Having a company blog is often touted as an key part of an SEO and PR strategy. And as someone who spends her day reading author, investor, entrepreneur, and company blogs, and then turning around and writing posts herself, I appreciate blogs that are useful sites for news and information.
But really, most of all, I love a good read. And I think a good read demonstrates that the value of writing and publishing far exceeds simply "press." A good read stems in part from good writing. And without laying out a whole writing teacher rubric here, I'll say that good writing stems from having well-thought-out arguments and well-crafted turns-of-phrase.
Thinking Out the Writing / Writing Out the Thinking
In an essay titled "On Writing," Carbonmade co-founder and CEO Spencer Fry stresses the importance of writing for entrepreneurs as it helps you think through your ideas. Whether or not you formally outline your ideas, as Fry does, before writing, the process of thinking, researching, and writing helps strength and systematize your thoughts. "Most of the time when I sit down to write an essay," says Fry, "I don't have a clear picture in my mind of what I'm going to say. I've got a topic I want to talk about and a stance, but there's always wiggle room for me to formulate my thoughts. Writing everything down assists me through my thinking process and gets me to make strong calls on a topic."
Writing also can also serve to educate your readers, and the follow-up comments and emails demonstrate a reciprocity in sharing ideas and analysis. Writing can also help establish your place in an online network of writers/thinkers/makers. You read. You write. Others read you, then write in response.
Fry's believes that "blogging in the traditional sense - snippets of your thoughts on X, Y, and Z - has been replaced by Twitter, Facebook, and Tumblr. Almost anything paragraph size can be squeezed down to 140 characters." And in response, his essay is really a call for long-form writing, in the tradition of Paul Graham.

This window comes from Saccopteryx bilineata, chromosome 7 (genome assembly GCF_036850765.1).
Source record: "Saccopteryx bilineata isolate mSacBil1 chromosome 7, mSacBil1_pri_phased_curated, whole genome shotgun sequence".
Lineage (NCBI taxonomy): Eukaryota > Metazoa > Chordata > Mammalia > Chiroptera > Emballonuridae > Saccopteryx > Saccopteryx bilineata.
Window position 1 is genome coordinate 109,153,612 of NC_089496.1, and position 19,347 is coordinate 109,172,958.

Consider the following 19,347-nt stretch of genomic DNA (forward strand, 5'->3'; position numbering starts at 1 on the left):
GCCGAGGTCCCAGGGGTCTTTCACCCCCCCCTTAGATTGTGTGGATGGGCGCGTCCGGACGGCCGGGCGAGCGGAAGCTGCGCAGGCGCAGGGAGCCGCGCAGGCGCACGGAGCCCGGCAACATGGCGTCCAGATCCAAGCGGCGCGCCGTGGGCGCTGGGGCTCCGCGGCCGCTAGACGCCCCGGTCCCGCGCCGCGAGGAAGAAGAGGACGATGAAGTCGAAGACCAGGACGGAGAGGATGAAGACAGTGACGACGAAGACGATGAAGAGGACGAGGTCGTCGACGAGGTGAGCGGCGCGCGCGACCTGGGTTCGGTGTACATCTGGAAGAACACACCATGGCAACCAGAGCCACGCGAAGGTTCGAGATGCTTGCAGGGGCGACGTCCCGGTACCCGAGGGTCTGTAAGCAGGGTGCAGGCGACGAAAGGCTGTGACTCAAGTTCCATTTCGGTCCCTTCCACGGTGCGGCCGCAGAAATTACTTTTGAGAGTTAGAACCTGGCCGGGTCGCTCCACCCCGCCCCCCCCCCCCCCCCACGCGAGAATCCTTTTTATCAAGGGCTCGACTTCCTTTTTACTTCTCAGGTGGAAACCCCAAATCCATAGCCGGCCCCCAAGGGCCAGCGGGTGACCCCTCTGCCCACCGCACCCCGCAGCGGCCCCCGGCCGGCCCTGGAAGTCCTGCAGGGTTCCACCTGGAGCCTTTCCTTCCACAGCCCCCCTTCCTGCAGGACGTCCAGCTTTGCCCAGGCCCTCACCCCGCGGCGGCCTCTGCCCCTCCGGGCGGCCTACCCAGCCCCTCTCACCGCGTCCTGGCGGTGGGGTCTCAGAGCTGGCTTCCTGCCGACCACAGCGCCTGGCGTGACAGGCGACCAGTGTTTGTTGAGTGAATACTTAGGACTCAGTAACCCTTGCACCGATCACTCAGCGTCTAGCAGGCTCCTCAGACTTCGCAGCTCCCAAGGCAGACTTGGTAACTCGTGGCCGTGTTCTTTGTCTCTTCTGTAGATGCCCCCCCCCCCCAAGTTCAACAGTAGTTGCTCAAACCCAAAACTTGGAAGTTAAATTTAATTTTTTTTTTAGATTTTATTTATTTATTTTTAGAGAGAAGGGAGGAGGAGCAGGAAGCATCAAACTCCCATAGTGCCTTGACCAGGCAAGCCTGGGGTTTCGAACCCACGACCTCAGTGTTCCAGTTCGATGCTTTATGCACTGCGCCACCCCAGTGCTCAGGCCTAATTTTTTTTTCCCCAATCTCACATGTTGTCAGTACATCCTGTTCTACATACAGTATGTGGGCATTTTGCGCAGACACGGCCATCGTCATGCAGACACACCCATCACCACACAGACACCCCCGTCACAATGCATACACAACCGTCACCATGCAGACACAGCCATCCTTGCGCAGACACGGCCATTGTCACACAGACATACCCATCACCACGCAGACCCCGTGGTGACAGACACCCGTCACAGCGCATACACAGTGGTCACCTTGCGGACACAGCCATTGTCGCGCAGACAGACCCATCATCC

And as a reader, I welcome great prose. But I don't think people should feel like they need to rise to the level of Graham or Hemingway in order to put pen to paper.
Nathan Marz, Lead Engineer at BackType urges people to write whether or not they have an audience for their blog (and whether or not they're entrepreneurs). Marz argues that the benefits touted from writing - "personal branding, networking, inbound opportunities - are just side benefits. They're potentially very large side benefits, but they are not the main reason you should write." Echoing Fry, Marz points to the way in which writing strengthens your critical thinking skills.
And admitting to having many drafts in progress, Marz stresses that it's the act of the writing in itself that's important. You needn't always hit the "publish" button.
But you should always write.
Photo credits: Flickr user MShades